For networks without a presence server, as in FIG. 2 the message server (shown as RCS Server in the figure) can store the thumbnail with the file on the message server. The message server can initiate a SIP OPTIONS to obtain the recipients capabilities after it is notified of the client registration. This allows the message server to make an informed decision as to if the thumbnail should be included in the File Transfer request, shown as a later SIP INVITE in the diagram. Note that the SIP OPTIONS request/response is only between the message server and the recipient client (Client 2 in the diagram).
 The SIP INVITE command is used to communicate the thumbnail to the recipient client, if the client supports that capability, and one or more MSRP SEND commands can optionally be used to transmit the body of the file if requested.
 In some networks the registration is handled by the IMS Core with use of a separate Presence Server. In this case the message server stores the thumbnail with the associated file. When the message server is notified by the IMS Core of the availability of the client and based upon, for example, the message server local policy and local knowledge of the recipient, the RCS Server may initiate a SIP SUBSCRIBE to the local Presence Server to obtain the recipients capabilities as shown in FIG. 3. The Presence Server responds with a SIP NOTIFY containing the recipient's capabilities. The SIP INVITE is again used to transmit the thumbnail and one or more MSRP SEND commands can be used to transmit the file if requested by the client.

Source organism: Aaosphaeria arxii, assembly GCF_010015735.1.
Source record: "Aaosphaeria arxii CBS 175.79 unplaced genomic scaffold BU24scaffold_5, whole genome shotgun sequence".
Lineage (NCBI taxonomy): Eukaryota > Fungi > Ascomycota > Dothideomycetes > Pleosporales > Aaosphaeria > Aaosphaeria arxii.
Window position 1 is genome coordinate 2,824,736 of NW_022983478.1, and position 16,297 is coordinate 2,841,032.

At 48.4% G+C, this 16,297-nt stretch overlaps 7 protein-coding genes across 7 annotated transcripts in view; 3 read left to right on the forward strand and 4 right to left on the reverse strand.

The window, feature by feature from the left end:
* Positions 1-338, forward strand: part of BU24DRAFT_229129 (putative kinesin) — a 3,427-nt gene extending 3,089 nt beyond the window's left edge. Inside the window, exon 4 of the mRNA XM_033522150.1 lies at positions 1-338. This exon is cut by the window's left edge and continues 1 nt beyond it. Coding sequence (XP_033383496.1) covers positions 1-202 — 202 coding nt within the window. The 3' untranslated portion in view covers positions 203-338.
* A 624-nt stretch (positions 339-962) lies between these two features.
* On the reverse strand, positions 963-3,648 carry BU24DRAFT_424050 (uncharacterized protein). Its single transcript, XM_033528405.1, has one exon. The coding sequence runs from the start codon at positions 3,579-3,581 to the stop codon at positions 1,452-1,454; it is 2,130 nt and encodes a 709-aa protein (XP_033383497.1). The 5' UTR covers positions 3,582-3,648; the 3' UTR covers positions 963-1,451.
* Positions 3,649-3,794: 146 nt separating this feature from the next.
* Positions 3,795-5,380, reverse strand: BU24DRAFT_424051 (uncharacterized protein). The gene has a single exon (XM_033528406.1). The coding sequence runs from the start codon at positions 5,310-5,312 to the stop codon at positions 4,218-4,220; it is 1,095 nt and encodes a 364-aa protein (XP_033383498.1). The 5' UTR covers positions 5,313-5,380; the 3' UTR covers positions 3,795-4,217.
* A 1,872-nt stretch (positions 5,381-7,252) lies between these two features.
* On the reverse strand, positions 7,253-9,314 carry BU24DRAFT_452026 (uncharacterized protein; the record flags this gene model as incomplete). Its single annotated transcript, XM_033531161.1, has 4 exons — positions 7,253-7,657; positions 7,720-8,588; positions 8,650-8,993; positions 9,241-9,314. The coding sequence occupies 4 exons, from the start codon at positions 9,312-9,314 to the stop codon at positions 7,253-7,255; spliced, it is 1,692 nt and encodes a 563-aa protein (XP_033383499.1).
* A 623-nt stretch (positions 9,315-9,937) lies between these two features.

Patent applications by Ronald W. Cornwall, West Chicago, IL US
Patent applications by Swapna A. Pidady, Streamwood, IL US
Patent applications by Infinite Convergence Solutions, Inc
Patent applications in class Demand based messaging
Patent applications in all subclasses Demand based messaging